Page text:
Measuring Distance with Less Light
There are many situations where you want to measure the distance to an object, such as surveying or controlling an autonomous car. A common tool for those situations is the lidar rangefinder, which reflects laser light off of objects to make the measurement. Researchers at MIT have recently made some clever advances to the system, enabling it to use significantly less light, which should have some interesting benefits.
A typical lidar system will repeatedly fire laser pulses at a position, until it gathers enough consistent data to be confident in the distance, and moves on to another position. The new MIT system however only accepts one photon before moving on, but records number of pulses it fired before receiving the photon. This allows it to generate a map based just on that data, roughly indicating the reflectivity of different objects. Of course, capturing only a single photon puts the system at risk of being fooled by a stray photon, from another source. To correct for that the researchers are applying a statistical trick that takes advantage of the fact that such photons follow a pattern known as Poisson noise. Instead of just filtering out the noise pixel-by-pixel, this system considers how much filtering was required in adjacent pixels, as they will likely have similar reflective properties, at the same depth.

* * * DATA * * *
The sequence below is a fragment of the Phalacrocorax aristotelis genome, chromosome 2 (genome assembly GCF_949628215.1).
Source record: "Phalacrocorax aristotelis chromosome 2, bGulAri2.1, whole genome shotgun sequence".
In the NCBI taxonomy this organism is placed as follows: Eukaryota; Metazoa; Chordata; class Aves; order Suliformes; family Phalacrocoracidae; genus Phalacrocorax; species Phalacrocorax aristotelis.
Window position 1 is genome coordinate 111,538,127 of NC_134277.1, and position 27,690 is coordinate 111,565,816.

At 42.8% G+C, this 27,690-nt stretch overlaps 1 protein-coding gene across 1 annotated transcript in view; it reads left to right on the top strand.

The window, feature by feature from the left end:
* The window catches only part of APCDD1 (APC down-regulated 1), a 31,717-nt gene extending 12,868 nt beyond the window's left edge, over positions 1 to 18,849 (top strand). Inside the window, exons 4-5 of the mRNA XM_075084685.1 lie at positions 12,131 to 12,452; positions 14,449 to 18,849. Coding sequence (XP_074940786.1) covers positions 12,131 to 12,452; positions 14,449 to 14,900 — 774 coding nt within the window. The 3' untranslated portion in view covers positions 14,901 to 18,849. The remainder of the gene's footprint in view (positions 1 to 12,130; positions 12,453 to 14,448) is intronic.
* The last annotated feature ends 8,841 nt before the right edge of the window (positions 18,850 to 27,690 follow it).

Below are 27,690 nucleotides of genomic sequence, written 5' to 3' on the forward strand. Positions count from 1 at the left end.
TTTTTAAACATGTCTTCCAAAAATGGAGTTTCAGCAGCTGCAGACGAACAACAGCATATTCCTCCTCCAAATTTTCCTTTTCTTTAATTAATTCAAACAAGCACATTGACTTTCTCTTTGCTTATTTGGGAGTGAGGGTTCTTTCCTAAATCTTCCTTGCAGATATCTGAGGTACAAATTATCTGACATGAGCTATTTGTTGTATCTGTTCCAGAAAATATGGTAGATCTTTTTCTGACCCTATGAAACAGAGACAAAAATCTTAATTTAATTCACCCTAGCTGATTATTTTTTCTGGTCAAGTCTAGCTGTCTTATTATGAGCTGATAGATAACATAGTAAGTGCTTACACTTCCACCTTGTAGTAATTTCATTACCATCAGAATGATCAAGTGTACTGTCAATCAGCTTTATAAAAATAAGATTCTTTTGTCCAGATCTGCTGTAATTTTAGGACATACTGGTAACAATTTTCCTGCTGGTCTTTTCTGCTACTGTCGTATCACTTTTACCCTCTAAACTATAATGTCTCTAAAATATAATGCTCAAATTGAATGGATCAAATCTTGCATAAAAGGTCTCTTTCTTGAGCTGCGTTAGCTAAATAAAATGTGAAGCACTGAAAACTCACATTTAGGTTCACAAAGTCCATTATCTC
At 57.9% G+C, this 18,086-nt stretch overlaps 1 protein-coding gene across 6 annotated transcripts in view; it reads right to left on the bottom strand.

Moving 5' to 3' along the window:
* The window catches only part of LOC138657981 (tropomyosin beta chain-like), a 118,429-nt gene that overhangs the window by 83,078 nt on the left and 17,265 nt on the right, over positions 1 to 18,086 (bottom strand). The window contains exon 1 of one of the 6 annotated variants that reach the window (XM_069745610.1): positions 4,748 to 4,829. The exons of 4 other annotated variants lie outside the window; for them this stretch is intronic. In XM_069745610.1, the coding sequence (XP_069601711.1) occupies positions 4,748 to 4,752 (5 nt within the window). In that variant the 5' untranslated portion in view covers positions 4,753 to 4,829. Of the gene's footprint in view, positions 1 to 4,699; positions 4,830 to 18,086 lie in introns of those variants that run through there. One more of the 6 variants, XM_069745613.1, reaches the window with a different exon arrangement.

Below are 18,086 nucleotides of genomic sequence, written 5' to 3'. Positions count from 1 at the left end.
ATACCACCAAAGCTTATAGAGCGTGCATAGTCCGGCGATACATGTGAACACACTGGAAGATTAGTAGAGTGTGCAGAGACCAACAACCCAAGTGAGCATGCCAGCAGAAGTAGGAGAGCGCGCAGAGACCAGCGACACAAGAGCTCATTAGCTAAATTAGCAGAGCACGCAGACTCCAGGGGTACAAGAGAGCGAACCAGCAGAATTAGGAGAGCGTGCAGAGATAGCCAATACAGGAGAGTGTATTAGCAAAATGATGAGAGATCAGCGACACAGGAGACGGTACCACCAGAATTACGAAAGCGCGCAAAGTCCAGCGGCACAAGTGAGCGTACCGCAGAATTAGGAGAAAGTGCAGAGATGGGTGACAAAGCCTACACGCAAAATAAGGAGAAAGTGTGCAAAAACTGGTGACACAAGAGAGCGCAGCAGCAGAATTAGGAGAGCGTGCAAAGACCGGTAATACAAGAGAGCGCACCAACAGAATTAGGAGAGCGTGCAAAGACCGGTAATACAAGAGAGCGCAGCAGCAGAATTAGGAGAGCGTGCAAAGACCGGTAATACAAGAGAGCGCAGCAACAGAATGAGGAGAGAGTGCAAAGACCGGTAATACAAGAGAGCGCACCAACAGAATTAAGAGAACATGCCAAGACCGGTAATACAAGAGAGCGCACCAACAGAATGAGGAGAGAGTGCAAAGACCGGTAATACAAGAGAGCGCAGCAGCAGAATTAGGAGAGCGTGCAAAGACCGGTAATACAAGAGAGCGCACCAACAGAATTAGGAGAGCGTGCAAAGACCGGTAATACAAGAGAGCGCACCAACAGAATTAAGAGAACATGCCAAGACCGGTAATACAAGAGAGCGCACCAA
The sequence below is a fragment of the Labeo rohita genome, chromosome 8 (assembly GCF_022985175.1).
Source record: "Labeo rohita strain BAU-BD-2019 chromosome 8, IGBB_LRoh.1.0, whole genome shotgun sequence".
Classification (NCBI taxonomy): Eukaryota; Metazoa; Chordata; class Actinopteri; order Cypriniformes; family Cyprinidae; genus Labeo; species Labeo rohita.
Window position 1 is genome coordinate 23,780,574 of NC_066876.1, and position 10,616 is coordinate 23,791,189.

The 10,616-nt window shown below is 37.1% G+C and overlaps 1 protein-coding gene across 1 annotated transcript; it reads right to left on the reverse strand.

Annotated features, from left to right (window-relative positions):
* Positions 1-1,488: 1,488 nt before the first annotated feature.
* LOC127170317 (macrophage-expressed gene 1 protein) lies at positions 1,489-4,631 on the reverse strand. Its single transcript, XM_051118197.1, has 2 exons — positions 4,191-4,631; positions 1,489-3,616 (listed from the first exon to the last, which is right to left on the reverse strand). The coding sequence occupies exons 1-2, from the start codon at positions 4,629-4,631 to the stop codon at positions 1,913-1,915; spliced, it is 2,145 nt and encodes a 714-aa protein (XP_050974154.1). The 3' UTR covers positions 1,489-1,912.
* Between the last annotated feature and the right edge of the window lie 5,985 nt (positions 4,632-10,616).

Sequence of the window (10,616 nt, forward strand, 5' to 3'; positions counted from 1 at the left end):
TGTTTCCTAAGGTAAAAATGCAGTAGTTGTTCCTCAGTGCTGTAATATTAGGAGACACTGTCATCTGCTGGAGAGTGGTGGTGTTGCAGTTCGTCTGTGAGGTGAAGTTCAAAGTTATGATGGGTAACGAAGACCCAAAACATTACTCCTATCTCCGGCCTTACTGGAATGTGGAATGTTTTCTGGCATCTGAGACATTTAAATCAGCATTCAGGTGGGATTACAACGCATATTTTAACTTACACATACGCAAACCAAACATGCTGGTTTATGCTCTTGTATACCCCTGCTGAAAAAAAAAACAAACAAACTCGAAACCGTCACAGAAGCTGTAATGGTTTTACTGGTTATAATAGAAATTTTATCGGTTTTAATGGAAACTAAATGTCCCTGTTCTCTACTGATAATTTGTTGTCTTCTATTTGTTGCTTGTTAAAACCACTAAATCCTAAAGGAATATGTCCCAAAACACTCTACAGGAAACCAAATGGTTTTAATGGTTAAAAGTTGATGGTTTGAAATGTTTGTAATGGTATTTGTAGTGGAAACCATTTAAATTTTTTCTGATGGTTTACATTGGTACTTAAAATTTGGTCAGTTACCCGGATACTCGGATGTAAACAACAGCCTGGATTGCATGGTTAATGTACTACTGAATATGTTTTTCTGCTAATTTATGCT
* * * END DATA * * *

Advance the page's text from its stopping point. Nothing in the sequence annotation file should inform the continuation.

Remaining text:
Altogether, this new system should be able to generate a depth map with just a hundredth the number of photons a conventional lidar system uses, and generate an image with one nine-hundredth the number of photons. This should result in energy and time savings, and should prove useful in low-light situations.